Vitamin C is a powerful vitamin but, has a controversial history. On one side, science is clear that our body needs it, but the dosage, form and frequency are all up for debate.
Many of us turn to vitamin C (ascorbic acid) when the common cold is approaching to help fight off the illness. With inadequate vitamin C, our blood vessels and membranes of cells deteriorate and our immune system declines.
But, before we start downing vitamin C pre-made packets (which probably contain artificial sweeteners and colors), it is important to first be knowledgeable on which types are most effective and how to safely consume the product.
Let’s start with the basics…
What is Vitamin C?
Vitamin C is a water-soluble vitamin and is necessary for many body functions such as wound healing, iron absorption, collagen formation, and maintenance of teeth, bones, and cartilage. It is needed for growth, repair of all body tissues and development.
Humans are not capable of internally producing vitamin C so, we must get it through the foods we consume. Vitamin C is present in many vegetables like bell peppers, kale, broccoli and in citrus fruits like strawberries, kiwi, and guava. Having a low level deficiency is common, but a severe deficiency will lead to scurvy.
Vitamin C is a powerful antioxidant which helps protect cellular health, reduces effects of aging, and boosts the immune system. In other words, vitamin C protects the body from free radical damages.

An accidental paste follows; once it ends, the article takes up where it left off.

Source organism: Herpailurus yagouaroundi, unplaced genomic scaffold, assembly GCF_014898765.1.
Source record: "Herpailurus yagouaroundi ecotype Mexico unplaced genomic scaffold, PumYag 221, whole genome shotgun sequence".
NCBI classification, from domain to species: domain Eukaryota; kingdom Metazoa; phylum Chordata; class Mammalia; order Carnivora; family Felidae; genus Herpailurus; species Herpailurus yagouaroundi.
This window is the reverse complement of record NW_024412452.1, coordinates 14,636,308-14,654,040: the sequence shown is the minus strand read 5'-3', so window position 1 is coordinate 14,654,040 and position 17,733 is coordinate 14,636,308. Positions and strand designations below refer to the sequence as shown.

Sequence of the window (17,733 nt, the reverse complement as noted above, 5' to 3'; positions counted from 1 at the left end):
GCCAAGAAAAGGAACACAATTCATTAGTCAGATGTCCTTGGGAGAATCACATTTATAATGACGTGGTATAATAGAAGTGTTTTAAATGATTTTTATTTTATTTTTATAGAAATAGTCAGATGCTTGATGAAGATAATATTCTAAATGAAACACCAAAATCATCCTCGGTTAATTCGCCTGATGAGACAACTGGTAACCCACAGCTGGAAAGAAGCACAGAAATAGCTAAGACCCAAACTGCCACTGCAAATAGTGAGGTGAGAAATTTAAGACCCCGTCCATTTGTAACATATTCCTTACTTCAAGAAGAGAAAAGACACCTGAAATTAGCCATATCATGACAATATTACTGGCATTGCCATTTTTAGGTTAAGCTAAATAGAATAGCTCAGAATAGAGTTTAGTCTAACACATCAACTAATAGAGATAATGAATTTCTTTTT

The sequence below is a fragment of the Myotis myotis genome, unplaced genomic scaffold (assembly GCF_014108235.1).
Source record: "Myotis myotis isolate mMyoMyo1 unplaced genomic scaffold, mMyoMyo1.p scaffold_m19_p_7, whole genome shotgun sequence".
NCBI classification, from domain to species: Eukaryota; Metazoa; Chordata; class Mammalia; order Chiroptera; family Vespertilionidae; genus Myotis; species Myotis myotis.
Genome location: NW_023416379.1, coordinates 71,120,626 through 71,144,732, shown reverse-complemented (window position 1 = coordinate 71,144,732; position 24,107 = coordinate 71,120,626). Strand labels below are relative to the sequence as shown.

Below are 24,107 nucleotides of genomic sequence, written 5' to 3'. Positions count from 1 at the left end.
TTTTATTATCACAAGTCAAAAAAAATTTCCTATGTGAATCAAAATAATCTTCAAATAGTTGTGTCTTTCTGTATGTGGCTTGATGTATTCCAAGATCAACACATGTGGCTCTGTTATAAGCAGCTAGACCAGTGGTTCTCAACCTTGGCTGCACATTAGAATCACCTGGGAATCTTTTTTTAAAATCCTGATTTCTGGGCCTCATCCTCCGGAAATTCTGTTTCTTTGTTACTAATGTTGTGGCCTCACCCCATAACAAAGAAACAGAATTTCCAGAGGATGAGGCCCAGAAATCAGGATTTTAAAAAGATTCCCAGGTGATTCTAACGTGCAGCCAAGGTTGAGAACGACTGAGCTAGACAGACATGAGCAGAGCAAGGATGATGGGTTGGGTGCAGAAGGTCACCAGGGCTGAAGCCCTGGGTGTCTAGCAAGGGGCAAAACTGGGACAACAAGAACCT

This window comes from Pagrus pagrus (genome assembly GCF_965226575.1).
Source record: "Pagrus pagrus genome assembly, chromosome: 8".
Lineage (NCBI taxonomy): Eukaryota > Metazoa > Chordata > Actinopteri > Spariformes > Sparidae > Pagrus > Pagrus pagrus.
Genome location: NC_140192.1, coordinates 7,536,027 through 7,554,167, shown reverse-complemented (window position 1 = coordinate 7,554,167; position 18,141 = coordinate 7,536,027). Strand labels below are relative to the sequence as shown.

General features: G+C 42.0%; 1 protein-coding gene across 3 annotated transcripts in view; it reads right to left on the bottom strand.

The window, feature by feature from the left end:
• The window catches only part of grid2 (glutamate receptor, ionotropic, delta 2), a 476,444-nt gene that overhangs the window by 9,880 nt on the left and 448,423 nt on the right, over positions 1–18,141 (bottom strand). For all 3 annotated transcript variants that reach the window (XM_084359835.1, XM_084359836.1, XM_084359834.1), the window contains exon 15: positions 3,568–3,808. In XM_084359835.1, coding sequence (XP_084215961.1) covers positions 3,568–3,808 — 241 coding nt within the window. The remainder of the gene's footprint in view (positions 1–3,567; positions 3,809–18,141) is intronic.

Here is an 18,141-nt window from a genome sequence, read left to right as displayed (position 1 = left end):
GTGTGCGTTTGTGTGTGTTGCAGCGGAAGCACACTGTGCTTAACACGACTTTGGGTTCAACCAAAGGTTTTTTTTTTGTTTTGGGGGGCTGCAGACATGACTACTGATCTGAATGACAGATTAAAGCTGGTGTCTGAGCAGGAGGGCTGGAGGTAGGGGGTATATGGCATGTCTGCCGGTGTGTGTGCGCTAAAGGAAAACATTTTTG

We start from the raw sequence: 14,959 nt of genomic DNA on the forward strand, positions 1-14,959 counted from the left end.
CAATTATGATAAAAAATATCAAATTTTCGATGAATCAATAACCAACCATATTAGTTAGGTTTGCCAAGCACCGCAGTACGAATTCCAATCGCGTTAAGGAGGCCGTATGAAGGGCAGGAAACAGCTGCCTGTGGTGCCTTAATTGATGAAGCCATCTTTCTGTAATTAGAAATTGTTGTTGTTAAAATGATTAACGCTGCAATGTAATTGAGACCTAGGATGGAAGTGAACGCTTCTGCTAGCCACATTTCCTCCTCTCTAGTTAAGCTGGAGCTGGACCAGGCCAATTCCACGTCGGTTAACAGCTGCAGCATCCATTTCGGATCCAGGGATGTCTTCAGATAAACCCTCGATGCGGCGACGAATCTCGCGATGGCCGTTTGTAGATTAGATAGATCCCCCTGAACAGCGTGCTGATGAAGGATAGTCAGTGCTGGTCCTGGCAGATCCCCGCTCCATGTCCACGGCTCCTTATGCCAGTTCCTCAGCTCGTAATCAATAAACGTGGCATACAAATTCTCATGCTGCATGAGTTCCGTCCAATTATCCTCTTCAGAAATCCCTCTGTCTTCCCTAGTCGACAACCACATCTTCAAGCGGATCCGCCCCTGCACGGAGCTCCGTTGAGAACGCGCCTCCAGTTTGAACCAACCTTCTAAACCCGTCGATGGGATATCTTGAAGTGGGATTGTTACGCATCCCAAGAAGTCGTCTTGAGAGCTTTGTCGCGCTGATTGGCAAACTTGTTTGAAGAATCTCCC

How Much Vitamin C Do We Need?
This is the part that gets a little contradicting. The answer is that it depends on who you ask and when. Like many aspects of health, the answer is likely that it depends and that it differs from every individual.
The National Institutes of Health recommends that:
ADULT MALES SHOULD GET AT LEAST 90 MG OF VITAMIN C DAILY, WHILE WOMEN SHOULD AIM FOR 75 MG.
For both men and women, 2,000 mg is the upper limit of what’s considered “safe” vitamin C intake.
It is important to speak to your doctor to see if you’re low in vitamin C and work with them to increase your levels.
The Benefits of Vitamin C
Listed below are the main and up to date medical research on benefits of vitamin C.
Boosts the Immune System
This is the most well-known benefit of vitamin C. There’s a possible exception to the recommended intake rule, and it may not come as a surprise. Most of us start taking vitamin C as part as our cold and sickness protocol.
A scientific trial studied a group of students suffering from cold and flu symptoms. The test group was given 1,000 mg of vitamin C every hour for six hours. After that, they were given 1,000 mg three times daily. This test group reported an 85% reduction in cold and flu symptoms in comparison to the group that received no vitamin C.
So, if you feel a cold or flu coming on, you may want to temporarily boost your daily dose of vitamin C. Talk to your doctor to figure out what’s right for you.
A Recommendation: Start each day with lemon water. 1 lemon squeezed into your water will yield about 30 mg. of vitamin C. Take bigger doses of vitamin C before and during times of illness and stress. But save that lemon peel if you need to cure those Monday blues.
Fights Oxidative Damage
You are probably already aware that oxidative damage and free radicals are negative effects in the body.
Since vitamin C is a powerful antioxidant, it may reduce risk of disease because of the ability to decrease free radicals and oxidative stress.
Specifically, research have found vitamin C especially effective for decreasing lung damage. The recommended daily allowance (RDA) guidelines recommend higher dosages of vitamin C intake for smokers. Vitamin C can also be used with some cancer treatments to help lessen oxidative damage.